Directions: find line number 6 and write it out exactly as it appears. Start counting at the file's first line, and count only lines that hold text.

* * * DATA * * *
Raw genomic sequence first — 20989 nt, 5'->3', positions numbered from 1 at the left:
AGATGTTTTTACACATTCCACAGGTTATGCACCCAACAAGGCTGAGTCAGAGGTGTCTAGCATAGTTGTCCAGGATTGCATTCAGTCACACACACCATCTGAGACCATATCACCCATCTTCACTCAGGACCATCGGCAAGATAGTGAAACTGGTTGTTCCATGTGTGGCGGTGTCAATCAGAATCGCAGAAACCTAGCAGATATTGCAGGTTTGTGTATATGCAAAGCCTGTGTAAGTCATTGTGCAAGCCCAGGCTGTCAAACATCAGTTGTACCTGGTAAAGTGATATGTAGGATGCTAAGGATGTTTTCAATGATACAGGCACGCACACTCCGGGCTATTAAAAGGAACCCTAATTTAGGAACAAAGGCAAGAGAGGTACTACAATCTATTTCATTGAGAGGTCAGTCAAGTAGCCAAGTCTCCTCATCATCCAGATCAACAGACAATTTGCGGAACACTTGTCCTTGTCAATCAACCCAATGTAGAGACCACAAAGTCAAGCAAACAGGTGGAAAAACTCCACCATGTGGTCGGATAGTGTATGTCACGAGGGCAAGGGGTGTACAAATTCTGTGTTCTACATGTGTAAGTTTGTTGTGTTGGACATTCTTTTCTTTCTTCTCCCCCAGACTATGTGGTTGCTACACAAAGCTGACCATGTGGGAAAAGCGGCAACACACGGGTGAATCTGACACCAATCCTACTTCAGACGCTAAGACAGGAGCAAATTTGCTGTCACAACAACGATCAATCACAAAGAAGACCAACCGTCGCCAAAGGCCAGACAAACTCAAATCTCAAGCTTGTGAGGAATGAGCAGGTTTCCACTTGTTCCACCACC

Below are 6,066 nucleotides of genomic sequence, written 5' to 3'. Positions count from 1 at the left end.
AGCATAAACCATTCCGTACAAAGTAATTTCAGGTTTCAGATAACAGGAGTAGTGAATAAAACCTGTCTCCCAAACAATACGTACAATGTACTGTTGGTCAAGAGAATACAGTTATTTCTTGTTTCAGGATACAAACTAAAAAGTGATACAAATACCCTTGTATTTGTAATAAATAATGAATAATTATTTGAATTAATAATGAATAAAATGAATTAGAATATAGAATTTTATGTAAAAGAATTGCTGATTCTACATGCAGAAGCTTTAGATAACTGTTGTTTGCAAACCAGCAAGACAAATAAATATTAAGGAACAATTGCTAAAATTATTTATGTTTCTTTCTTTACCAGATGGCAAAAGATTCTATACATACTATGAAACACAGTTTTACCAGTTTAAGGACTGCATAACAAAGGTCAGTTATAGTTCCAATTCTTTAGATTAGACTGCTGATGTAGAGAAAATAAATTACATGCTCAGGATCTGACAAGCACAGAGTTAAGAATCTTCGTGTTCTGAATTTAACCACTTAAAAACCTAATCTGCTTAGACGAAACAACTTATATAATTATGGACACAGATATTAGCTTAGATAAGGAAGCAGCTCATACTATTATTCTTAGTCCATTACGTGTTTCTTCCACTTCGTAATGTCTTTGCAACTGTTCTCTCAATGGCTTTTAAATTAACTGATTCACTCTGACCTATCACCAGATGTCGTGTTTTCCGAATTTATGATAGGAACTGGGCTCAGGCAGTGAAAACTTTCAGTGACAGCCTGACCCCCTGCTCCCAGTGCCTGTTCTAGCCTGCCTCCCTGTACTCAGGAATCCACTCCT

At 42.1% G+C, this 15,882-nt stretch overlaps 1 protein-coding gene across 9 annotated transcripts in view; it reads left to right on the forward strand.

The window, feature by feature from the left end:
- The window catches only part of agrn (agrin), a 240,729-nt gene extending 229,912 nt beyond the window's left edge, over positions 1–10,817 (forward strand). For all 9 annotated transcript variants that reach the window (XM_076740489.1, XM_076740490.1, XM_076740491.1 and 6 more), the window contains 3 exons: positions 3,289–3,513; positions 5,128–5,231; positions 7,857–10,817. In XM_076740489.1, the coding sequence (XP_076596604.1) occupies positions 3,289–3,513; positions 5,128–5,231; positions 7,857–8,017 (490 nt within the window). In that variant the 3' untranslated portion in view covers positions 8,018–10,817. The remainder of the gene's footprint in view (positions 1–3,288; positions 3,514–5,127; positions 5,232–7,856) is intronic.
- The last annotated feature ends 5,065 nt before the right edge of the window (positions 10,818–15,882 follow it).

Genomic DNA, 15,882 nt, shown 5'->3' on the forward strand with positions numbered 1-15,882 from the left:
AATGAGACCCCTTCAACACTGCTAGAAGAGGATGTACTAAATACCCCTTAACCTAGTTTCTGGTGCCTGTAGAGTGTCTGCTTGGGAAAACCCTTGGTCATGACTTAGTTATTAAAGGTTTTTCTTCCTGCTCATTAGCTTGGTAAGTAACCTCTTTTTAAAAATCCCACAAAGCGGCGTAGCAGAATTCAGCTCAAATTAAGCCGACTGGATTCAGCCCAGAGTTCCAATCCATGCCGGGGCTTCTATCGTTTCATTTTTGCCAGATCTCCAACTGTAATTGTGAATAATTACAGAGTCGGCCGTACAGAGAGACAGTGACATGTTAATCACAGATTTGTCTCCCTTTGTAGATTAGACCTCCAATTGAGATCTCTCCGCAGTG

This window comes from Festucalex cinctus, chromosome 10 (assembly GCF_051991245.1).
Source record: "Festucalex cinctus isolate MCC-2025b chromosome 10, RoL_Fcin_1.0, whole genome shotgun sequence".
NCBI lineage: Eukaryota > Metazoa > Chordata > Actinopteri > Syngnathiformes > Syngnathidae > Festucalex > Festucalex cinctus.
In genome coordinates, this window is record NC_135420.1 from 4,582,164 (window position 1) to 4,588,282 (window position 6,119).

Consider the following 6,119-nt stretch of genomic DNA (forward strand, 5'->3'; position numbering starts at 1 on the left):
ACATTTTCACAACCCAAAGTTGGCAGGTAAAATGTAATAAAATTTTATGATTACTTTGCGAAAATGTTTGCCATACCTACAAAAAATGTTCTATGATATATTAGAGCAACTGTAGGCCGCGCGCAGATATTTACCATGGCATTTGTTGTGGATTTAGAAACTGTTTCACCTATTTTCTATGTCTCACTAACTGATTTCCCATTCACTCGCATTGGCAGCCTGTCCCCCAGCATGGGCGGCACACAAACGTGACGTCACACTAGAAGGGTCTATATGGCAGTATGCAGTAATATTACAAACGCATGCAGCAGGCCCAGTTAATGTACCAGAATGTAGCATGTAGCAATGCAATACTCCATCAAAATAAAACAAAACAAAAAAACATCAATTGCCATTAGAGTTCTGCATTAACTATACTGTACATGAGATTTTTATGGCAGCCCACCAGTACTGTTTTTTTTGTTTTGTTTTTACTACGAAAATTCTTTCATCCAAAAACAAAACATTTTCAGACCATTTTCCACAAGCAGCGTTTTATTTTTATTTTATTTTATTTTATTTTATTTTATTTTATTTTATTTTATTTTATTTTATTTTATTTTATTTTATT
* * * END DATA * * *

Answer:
The window, feature by feature from the left end: